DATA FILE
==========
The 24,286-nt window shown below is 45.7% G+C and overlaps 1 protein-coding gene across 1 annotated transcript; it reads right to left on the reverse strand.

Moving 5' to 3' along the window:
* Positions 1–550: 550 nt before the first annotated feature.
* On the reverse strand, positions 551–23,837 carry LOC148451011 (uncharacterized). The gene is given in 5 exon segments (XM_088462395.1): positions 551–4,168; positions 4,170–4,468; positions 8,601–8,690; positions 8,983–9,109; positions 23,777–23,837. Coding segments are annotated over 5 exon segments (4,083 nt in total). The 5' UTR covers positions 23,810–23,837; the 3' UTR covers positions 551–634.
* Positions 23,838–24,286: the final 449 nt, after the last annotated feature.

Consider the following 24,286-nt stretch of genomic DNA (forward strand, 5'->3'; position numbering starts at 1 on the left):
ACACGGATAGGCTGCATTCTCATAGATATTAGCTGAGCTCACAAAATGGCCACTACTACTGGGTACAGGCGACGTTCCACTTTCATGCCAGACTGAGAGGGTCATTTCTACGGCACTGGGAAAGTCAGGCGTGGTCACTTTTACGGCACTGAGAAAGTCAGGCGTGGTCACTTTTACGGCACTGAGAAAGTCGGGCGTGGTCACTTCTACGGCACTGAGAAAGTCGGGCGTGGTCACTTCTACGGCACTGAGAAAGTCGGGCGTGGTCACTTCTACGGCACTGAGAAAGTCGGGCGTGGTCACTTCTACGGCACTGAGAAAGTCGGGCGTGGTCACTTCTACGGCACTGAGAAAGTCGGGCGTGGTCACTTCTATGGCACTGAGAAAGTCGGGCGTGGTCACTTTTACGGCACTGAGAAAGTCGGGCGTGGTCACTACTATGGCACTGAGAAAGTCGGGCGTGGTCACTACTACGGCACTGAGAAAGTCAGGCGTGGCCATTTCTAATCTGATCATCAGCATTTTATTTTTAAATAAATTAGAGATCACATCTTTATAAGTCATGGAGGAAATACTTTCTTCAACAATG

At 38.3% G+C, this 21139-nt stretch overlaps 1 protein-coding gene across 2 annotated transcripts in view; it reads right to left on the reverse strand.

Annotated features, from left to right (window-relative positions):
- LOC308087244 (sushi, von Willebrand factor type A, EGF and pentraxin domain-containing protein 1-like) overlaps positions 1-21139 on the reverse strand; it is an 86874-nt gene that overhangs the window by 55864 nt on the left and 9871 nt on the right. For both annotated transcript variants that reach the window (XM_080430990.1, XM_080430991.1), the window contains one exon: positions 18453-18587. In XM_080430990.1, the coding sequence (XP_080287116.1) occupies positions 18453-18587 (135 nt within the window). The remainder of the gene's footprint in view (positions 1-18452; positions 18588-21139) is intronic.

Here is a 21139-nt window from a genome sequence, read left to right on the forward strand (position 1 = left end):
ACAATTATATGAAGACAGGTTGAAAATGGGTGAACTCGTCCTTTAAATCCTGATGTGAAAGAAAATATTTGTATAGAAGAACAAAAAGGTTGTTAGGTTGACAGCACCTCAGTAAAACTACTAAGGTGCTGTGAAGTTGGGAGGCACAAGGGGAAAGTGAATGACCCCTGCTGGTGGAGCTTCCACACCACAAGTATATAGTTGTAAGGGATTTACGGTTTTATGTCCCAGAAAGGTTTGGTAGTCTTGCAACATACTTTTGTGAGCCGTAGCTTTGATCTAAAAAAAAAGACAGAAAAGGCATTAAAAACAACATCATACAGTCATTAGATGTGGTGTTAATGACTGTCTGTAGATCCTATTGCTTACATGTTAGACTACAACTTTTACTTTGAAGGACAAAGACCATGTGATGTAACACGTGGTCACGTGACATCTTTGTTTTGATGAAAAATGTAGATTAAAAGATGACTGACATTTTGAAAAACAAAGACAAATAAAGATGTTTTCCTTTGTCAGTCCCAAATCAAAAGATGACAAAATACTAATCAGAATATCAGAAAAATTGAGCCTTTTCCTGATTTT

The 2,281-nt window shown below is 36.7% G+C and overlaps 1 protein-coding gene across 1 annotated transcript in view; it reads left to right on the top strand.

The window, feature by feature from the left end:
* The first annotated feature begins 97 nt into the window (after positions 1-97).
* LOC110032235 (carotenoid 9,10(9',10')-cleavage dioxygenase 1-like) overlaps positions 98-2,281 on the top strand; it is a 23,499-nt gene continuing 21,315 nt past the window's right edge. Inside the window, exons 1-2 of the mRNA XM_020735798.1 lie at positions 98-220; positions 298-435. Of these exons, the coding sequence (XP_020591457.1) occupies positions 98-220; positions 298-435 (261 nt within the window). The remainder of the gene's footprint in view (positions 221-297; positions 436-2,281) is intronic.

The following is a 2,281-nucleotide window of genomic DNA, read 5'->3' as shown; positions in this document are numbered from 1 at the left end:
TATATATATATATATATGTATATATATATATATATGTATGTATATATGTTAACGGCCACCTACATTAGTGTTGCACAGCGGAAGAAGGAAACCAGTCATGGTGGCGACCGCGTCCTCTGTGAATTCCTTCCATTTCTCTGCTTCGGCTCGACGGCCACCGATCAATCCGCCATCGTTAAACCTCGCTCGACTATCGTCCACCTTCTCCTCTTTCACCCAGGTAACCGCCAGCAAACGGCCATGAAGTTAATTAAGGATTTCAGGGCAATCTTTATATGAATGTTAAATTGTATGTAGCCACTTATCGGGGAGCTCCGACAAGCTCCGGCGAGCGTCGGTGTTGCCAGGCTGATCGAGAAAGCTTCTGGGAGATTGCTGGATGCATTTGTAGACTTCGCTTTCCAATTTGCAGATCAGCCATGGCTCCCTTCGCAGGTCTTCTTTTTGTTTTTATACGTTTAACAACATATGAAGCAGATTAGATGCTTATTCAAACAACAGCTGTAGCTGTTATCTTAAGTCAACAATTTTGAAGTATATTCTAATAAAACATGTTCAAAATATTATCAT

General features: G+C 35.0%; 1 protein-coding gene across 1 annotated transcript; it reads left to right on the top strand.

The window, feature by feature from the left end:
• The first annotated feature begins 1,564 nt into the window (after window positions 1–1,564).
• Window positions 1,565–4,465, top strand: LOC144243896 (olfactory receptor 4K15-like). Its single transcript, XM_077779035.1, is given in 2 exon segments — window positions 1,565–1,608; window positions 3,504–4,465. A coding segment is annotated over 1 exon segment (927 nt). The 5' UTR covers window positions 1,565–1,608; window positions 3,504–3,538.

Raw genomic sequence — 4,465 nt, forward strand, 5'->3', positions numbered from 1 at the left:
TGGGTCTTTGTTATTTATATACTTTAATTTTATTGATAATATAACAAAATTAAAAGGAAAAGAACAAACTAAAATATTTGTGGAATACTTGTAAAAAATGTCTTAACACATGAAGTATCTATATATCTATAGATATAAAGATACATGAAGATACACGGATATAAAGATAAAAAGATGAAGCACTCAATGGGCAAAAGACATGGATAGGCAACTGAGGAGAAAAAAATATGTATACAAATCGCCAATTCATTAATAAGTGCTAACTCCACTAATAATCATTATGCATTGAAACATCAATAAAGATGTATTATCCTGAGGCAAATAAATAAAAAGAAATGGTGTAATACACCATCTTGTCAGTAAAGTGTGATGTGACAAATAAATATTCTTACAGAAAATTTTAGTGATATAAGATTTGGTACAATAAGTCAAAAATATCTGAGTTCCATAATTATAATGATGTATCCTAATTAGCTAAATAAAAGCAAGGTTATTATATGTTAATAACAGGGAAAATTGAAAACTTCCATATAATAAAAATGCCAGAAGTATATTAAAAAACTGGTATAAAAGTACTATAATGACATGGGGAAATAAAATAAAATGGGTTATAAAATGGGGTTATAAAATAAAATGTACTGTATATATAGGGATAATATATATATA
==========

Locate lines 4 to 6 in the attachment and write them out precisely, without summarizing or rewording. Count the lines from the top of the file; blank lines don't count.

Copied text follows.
* On the reverse strand, positions 551–23,837 carry LOC148451011 (uncharacterized). The gene is given in 5 exon segments (XM_088462395.1): positions 551–4,168; positions 4,170–4,468; positions 8,601–8,690; positions 8,983–9,109; positions 23,777–23,837. Coding segments are annotated over 5 exon segments (4,083 nt in total). The 5' UTR covers positions 23,810–23,837; the 3' UTR covers positions 551–634.
* Positions 23,838–24,286: the final 449 nt, after the last annotated feature.

Consider the following 24,286-nt stretch of genomic DNA (forward strand, 5'->3'; position numbering starts at 1 on the left):